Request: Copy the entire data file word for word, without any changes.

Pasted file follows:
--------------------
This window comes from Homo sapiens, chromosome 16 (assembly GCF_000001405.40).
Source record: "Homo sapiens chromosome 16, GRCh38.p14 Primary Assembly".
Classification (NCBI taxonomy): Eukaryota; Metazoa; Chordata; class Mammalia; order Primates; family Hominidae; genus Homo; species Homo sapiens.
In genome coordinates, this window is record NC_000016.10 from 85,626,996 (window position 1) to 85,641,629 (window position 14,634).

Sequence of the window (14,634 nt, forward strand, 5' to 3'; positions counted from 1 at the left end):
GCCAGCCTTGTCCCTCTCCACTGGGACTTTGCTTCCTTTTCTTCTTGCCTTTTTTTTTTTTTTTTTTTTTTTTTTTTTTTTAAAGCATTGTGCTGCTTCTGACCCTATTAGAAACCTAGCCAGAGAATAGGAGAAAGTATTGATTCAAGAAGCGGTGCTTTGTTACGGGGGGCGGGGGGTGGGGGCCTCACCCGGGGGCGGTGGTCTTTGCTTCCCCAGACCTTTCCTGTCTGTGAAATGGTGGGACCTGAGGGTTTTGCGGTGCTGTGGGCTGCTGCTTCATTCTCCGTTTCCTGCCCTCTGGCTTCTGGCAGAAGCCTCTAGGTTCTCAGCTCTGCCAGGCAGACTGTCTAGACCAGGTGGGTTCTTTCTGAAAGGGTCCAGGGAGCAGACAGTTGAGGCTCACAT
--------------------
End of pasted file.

This window comes from Homo sapiens, chromosome 16 (assembly GCF_000001405.40).
Source record: "Homo sapiens chromosome 16, GRCh38.p14 Primary Assembly".
Classification (NCBI taxonomy): Eukaryota; Metazoa; Chordata; class Mammalia; order Primates; family Hominidae; genus Homo; species Homo sapiens.
In genome coordinates, this window is record NC_000016.10 from 85,626,996 (window position 1) to 85,641,629 (window position 14,634).

Sequence of the window (14,634 nt, forward strand, 5' to 3'; positions counted from 1 at the left end):
GCCAGCCTTGTCCCTCTCCACTGGGACTTTGCTTCCTTTTCTTCTTGCCTTTTTTTTTTTTTTTTTTTTTTTTTTTTTTTTAAAGCATTGTGCTGCTTCTGACCCTATTAGAAACCTAGCCAGAGAATAGGAGAAAGTATTGATTCAAGAAGCGGTGCTTTGTTACGGGGGGCGGGGGGTGGGGGCCTCACCCGGGGGCGGTGGTCTTTGCTTCCCCAGACCTTTCCTGTCTGTGAAATGGTGGGACCTGAGGGTTTTGCGGTGCTGTGGGCTGCTGCTTCATTCTCCGTTTCCTGCCCTCTGGCTTCTGGCAGAAGCCTCTAGGTTCTCAGCTCTGCCAGGCAGACTGTCTAGACCAGGTGGGTTCTTTCTGAAAGGGTCCAGGGAGCAGACAGTTGAGGCTCACAT